As organised crime becomes a worldwide problem, the adequacy of the existing means and methods of fighting crime are increasingly being questioned and a radical change in dealing with organised crime at an international level is being called for. Faced with the threat of organised crime, many countries and the international community have initiated special organisational and procedural rules (legislation) addressed at crime curbing and prevention. Such rules deal with, criminal liability and sanctions not covered by the generally accepted principles of criminal law, and establish new bodies specialised infighting organised crime. The jurisdiction of these new bodies is much broader than that of ordinary criminal procedure institutions.
In addition to material and organisational criminal legislation, the fight against organised crime demands special criminal procedure legislation since experience has shown the traditional procedures to be largely inadequate. For example, traditional procedural methods for establishing evidence are replaced by new and more efficient solutions, involving the use of modem technology as well as innovative procedures undertaken by criminal investigation units. Thus the Criminal Procedure Act of Bosnia and Herzegovina allows for: interception and monitoring of telecommunications, access to computer systems and critical databases, audio and video surveillance of premises, audio or video monitoring and recording of individuals or objects. The Act also deals with, under-cover investigators and informers, simulated purchase of goods, simulated bribery, and surveillance of transport and delivery of incriminated goods. These methods of fighting organised crime are of extremely delicate and dangerous nature as they may be abused, and may stand in conflict with the human rights guaranteed by The Constitution of Bosnia and Herzegovina and the European Human Rights Convention.
Certain other measures and methods are undertaken by criminal investigation units in order to enable the fulfilment of a criminal act and prevent the evasion of punishment. When it comes to actions and measures of procedural enforcement aimed at gathering evidence and objects critical for establishing the facts (e.g. search of persons or premises, temporary suspensions, physical or psychiatric examination), they may apply to the suspect or the accused, or they may apply to other persons. Measure undertaken to ensure the presence of the suspect or the accused, and to ensure the smooth running of a criminal procedure (Le. summons, appearance at hearing, prohibited leave of dwellings, bail and detention in custody), seriously infringe on the citizen's right to personal freedom (Article II, paragraph 2, point D) as defined by the Constitution of Bosnia and Herzegovina, and as such they are specifically defined in criminal legislature (Chapter X, Article 123-147. Criminal Procedure Act of Bosnia and Herzegovina). As a rule, the decision to apply these measures is placed in the jurisdiction of a court of justice. The atm of these measures is to ensure the establishment of evidence, the launch of a criminal procedure and the reaching of a sentence in accordance with the law, as well as to possibly prevent the defendant from committing other crimes in future.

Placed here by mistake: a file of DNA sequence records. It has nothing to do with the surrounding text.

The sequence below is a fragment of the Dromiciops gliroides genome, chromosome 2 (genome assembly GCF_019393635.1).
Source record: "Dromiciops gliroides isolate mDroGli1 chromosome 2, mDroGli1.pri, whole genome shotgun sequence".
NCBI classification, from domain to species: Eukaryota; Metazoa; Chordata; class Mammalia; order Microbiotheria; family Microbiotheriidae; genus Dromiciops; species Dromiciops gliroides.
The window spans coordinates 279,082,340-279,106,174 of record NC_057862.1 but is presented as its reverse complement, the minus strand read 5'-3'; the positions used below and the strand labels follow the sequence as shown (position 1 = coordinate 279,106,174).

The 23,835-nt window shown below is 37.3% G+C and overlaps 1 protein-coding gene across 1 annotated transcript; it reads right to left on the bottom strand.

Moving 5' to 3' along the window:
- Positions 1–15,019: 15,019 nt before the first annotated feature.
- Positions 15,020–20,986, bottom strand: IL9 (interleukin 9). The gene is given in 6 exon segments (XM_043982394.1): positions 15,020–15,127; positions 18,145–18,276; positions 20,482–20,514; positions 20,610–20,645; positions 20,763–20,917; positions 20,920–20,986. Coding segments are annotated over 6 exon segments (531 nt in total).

The suppression, marginalisation and gradual elimination of organised crime require a long-term battle consisting of a series of phases, a battle which stands a chance of success only if endorsed by the broader social community. It is of primary importance to ensure a political consensus of all the democratic parties in how to tackle this most serious threat to the safety of Bosnia and Herzegovina. Apart from passing the necessary legislation - The Court of Justice Act of Bosnia and Herzegovina, The Prosecution Office Act of Bosnia and Herzegovina, The Criminal Procedure Act of Bosnia and Herzegovina, The Criminal Code and The Witness Protection Act - priority should be given to coordinating national legislative standards and internal affairs with the international standards and the European Community legislation, as well as to controlling of the police and ensuring judicial independence. Achieving these priorities demands a closer cooperation with the international organisations such as the Interpol, the Europol and the FBI, as well as with the police in the neighbouring countries and other countries in the region.
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